BY INDIANA NASH
NISKAYUNA — Atmosphere was the theme for this year’s GE Engineering Institute for Young
Women, which had a group of 39 students looking a little deeper into the air around them
and at the possibility of heading into a career in the engineering field.
In its fifth year, the Institute was led by Niskayuna science teacher Paul Scott along with
several other Niskayuna teachers and volunteers from GE Global Research.
Over a five-day span, the students worked on various experiments and projects at Niskayuna
High School, spending the last day at GE.
“My favorite was the first day because we got to make these hot air balloons and test them
out!” said Rachel Wheeler.
Led by Niskayuna teachers Michael Sogoian and Steven Wolfort on the first day of the Institute, students learned about air density and created their own paper mache hot air balloons.
“Mine had a hole in it but I was able to patch it up fairly easily,” Wheeler said of her hot
air balloon. “But they were really hard to make!”
Later on in the day, students went outdoors and tested their creations out.
“They definitely worked. We had four of them make it up to the school roof and get stuck,”
This is his fifth year helping to organize the program, and Scott said that over the years
he’s begun to see the difference it can make.
“Research shows that girls have a tendency to let a boy who might be more loud answer
questions aloud in the classroom. Research has also shown that boys tend to just want the
answers to the questions … but girls want to know what the benefit is to society,” Scott said.
“It’s not just science for the sake of doing science, which isn’t always great,” Scott said.
This year, to encourage students to become more involved and excited about science, each
day of the Institute Scott and the other teachers gave students the freedom to come up
with their own experiments.
“On Tuesday, we were talking about UV rays and testing out sunscreen. … At the end of the
experiment that we were doing, we had the students come up with their own experiments.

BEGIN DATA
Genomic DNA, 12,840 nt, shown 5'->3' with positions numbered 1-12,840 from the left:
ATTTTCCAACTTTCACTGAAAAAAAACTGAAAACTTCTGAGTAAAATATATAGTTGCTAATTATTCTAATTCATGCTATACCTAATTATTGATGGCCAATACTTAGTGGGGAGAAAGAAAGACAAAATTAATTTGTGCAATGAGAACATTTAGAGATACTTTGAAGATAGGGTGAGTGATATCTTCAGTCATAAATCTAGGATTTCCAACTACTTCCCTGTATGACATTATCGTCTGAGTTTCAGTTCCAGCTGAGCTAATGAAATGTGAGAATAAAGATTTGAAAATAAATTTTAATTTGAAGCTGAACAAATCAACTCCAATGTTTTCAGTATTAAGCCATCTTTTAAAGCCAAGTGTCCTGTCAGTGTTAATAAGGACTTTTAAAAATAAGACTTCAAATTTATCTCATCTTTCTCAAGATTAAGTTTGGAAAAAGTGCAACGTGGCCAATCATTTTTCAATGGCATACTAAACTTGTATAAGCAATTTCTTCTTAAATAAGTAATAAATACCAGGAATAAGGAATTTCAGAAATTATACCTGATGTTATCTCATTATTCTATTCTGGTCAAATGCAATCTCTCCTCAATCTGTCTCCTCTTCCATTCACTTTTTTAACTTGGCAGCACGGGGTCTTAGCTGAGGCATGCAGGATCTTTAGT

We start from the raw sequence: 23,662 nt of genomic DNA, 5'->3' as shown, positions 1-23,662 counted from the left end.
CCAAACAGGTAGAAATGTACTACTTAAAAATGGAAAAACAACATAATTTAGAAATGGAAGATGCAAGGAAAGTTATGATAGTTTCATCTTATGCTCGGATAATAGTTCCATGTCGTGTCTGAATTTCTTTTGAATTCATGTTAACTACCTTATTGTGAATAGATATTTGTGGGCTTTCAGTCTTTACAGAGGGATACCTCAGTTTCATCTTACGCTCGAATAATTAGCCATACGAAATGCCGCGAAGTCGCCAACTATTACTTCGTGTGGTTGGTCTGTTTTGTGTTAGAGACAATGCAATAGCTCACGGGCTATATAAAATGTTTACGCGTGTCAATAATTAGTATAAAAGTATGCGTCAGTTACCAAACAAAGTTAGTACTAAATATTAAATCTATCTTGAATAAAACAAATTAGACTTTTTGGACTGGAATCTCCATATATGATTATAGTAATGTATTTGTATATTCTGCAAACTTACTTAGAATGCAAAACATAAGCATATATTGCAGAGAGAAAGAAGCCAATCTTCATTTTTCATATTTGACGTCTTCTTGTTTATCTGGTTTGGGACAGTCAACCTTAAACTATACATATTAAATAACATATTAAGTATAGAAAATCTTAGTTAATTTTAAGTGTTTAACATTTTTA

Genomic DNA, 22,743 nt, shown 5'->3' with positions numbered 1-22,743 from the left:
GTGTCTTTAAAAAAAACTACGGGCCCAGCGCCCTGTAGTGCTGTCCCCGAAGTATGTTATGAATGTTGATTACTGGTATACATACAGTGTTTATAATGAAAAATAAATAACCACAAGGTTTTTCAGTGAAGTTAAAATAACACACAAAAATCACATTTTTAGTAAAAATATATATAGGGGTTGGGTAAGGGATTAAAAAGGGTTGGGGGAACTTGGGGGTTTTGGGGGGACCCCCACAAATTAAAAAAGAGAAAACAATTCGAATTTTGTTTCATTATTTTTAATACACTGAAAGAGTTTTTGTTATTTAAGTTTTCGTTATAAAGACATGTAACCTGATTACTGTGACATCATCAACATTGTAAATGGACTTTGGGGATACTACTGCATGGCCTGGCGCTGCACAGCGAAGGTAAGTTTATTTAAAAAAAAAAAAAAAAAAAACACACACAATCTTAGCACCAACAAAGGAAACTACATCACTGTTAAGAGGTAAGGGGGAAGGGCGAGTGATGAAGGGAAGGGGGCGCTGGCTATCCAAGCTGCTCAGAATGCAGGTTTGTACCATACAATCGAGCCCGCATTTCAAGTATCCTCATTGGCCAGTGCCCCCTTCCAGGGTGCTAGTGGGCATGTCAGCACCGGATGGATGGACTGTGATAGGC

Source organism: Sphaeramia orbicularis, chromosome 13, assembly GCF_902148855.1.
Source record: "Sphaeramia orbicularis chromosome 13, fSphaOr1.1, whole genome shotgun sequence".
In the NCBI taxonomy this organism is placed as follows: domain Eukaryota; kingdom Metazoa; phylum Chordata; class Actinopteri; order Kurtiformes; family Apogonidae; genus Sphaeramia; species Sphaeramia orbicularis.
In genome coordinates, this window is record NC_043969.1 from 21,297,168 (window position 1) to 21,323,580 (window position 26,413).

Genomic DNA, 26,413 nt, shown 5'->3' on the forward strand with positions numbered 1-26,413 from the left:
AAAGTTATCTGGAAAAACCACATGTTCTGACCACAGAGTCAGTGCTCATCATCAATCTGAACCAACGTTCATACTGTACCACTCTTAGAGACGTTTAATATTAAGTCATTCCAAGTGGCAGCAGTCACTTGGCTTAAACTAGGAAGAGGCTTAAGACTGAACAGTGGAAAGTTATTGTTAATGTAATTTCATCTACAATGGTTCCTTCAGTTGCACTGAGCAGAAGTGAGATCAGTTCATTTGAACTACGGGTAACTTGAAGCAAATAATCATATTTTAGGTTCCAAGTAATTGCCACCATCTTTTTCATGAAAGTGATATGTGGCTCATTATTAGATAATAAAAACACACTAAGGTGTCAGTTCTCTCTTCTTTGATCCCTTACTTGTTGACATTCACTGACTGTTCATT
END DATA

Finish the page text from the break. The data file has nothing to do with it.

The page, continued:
Some students tested the sunscreen’s’ effectiveness by mixing a bunch of the types together, others tested out how water-resistant certain sunscreen was,” Scott said.
He hopes that this freedom will give students more of an interest and investment into science and solutions to problems that will ultimately improve the world.
But the Institute has a few other focuses besides science.
It also incorporates art, as a part of Niskayuna’s focus on STEAM — science, technology,
engineering, arts, math.
Vicki Walliman and Melissa Leach, both Niskayuna art teachers, led the art day of the program, which allowed the students to add a bit of color to their experiment.
“We were throwing around a lot of ideas before we came up with this one,” Leach said.
Leach and Walliman had the students create koinobori kites out of ripstop nylon, fabric
tape and aluminum.
The kites are a sort of wind sock that is carp-shaped. Students designed their kites on paper and carefully worked to cut and piece together the body throughout the fourth day of the Institute.
On the last day of the camp, the students took a trip to the Global Research campus.
There they examined virtual reality equipment that GE is working on incorporating into
the manufacturing side of their business.
One such program was Tilt Brush, a program designed by Google to allow users to paint
and draw in a 3-D space.
Students were also shown how circuits, sonograms, and thermal imaging works by a
few GE engineers who had volunteered.
Toward the end of their day at Global Research, students were also able to sit down
with a panel of six female GE engineers and ask any sort of questions they wanted.
Some were curious about the day-to-day activities that the engineers do, others were
more interested in how the engineer’s career path.
GE spokesman Todd Alhart said the company likes to encourage the scientists of the
future with programs like the Engineering Institute.
The smiles and laughs of the young women as they tried out Tilt Brush or spoke with the
volunteer engineers revealed that the program was more than just encouraging — it
helps students to see that the atmosphere of the engineering field is ripe for more
female engineers and that the career path can easily be more than a cloudy dream.